The Changing Shape of American Ballet Theater

Jeffrey Cirio, center, in Alexei Ratmansky’s “Whipped Cream,” part of American Ballet Theater’s eight-week spring season at the Metropolitan Opera House.

Each spring, American Ballet Theater moves into the Metropolitan Opera House for eight weeks like a juggernaut. How do you fill that vast, nearly 4,000-seat theater for eight performances a week? Every year, the answer changes as the season progresses.

Momentum seems to build throughout each season, this year in particular. Throngs have been flooding in for the final production, Alexei Ratmansky’s “Whipped Cream,” which closes on Saturday night. Such crowds were seldom seen in the opening week’s performances of “Giselle” in May or the following month, when the house was too often underpopulated.

That run of “Giselle” had other problems: Lighting was dim, and few dancers seemed interested in projecting to the Met’s further reaches. Projection was also an issue last week, when I watched three performances of “Don Quixote” from the Family Circle, the theater’s uppermost level of seats. It was instructive to see how several of the company’s stars were, successfully, addressing a larger audience. Even so, few seemed to perform as if they knew the Family Circle existed. Beneath the shoulders, they relished the expanse of the Met’s large stage. Their faces, however, kept focusing ahead as if on the classroom mirror, with no lift of the eyes and cheekbones. Ballet is a thrillingly multidimensional art: Too few dancers remember this.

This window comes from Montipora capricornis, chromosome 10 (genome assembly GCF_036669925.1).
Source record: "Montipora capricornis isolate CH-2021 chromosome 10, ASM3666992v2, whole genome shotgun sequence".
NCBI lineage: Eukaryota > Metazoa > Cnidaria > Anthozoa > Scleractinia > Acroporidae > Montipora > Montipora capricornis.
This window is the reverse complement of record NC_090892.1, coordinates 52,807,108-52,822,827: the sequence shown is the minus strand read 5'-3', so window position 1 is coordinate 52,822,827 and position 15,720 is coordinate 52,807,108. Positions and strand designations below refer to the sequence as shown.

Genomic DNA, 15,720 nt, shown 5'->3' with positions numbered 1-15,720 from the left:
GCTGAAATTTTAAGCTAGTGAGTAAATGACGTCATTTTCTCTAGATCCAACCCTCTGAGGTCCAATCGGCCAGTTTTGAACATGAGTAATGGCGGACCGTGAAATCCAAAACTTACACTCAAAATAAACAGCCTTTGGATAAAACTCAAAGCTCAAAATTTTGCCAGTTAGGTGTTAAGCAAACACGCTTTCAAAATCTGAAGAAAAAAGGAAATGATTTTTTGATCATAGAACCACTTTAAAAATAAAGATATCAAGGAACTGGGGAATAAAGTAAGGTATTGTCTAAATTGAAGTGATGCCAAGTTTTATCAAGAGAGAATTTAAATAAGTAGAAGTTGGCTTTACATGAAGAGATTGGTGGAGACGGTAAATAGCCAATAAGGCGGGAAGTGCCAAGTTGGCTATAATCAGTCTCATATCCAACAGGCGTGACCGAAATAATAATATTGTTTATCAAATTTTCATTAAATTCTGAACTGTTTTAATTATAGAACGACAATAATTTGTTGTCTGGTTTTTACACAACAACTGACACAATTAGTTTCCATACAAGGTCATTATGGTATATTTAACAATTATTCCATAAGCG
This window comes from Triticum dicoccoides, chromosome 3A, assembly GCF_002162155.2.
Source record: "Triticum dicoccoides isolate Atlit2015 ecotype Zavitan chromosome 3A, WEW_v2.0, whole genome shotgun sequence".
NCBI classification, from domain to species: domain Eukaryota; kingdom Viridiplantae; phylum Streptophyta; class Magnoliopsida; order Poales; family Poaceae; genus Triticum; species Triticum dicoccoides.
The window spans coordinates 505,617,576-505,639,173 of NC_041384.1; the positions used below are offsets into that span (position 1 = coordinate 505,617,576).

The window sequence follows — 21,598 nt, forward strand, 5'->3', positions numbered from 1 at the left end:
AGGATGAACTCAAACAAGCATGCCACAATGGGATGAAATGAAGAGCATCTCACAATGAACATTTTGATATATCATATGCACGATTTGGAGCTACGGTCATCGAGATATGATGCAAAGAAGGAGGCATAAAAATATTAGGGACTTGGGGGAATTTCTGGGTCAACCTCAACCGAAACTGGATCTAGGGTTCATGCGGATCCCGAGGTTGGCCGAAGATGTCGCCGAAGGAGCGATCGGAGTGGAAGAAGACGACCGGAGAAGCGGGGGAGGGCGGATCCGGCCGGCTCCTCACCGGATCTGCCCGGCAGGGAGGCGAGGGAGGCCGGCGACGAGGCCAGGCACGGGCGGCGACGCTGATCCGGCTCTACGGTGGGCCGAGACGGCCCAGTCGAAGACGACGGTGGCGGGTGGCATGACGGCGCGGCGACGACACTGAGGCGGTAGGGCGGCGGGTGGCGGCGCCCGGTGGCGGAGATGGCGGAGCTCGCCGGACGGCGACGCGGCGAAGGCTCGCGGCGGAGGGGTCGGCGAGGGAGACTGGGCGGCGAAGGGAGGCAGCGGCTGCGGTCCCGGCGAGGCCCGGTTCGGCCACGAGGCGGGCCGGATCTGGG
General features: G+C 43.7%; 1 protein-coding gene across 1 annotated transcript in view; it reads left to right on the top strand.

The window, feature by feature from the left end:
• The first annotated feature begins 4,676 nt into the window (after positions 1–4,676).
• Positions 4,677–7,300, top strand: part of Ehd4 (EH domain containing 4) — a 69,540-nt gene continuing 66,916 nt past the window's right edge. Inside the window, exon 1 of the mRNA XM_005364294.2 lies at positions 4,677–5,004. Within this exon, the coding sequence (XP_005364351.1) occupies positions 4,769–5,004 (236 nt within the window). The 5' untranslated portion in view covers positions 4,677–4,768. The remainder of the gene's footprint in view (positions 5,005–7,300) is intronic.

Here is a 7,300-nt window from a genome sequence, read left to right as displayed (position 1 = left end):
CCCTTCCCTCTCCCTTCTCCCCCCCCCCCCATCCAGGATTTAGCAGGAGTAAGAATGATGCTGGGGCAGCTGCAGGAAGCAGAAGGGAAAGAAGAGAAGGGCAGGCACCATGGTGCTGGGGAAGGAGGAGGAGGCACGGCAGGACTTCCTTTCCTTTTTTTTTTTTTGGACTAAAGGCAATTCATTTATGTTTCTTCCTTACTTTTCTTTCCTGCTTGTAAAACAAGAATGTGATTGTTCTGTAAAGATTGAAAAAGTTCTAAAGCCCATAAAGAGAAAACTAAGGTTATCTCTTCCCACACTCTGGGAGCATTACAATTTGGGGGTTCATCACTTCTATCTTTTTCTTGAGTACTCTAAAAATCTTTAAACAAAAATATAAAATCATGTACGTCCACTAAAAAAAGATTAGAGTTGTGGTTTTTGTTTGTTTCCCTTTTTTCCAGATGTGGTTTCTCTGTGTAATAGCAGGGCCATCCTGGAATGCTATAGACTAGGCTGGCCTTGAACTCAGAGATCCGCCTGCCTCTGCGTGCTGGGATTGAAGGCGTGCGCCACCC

In the past decade, Ballet Theater has changed considerably: It’s not long since the company catered to balletomanes who needed Russian names (Irina Dvorovenko, Natalia Osipova, Diana Vishneva and others); this season, Ms. Osipova’s sole Giselle was the only remaining token of that. Instead, the presence today of such principals as Stella Abrera, Misty Copeland (now the company’s main draw) and Hee Seo are helping it become an American exemplum of racial diversity. And these dancers have come up through the ranks.

All this century, Ballet Theater has been the world’s foremost haven of male virtuoso dancing. But here, too, the names keep changing. Jeffrey Cirio is leaving; Daniil Simkin plans to commute between New York and Berlin, where he will dance with the Staatsballett; and Alban Lendorf has long been absent with an injury.

The absence of Marcelo Gomes — who resigned from the company in December and will now return to New York in August with the Sarasota Ballet — would be less painful if other men were mainstays on his level. This spring, Herman Cornejo (still the company’s most miraculous stylist); Cory Stearns (at his finest in the season’s two final weeks); and James Whiteside (always startling in energy and focus) came nearer to being central artists.

But David Hallberg, who created roles in Mr. Ratmansky’s “Firebird” (2012) and “Whipped Cream” (2017), didn’t grace those ballets or several other vehicles with his presence this year. When he danced “Giselle,” with Natalia Osipova, and “Romeo and Juliet,” with Isabella Boylston, the ballerinas blazed fervently throughout, whereas he gave gracious guest-star performances, beautifully indicating his roles rather than inhabiting them.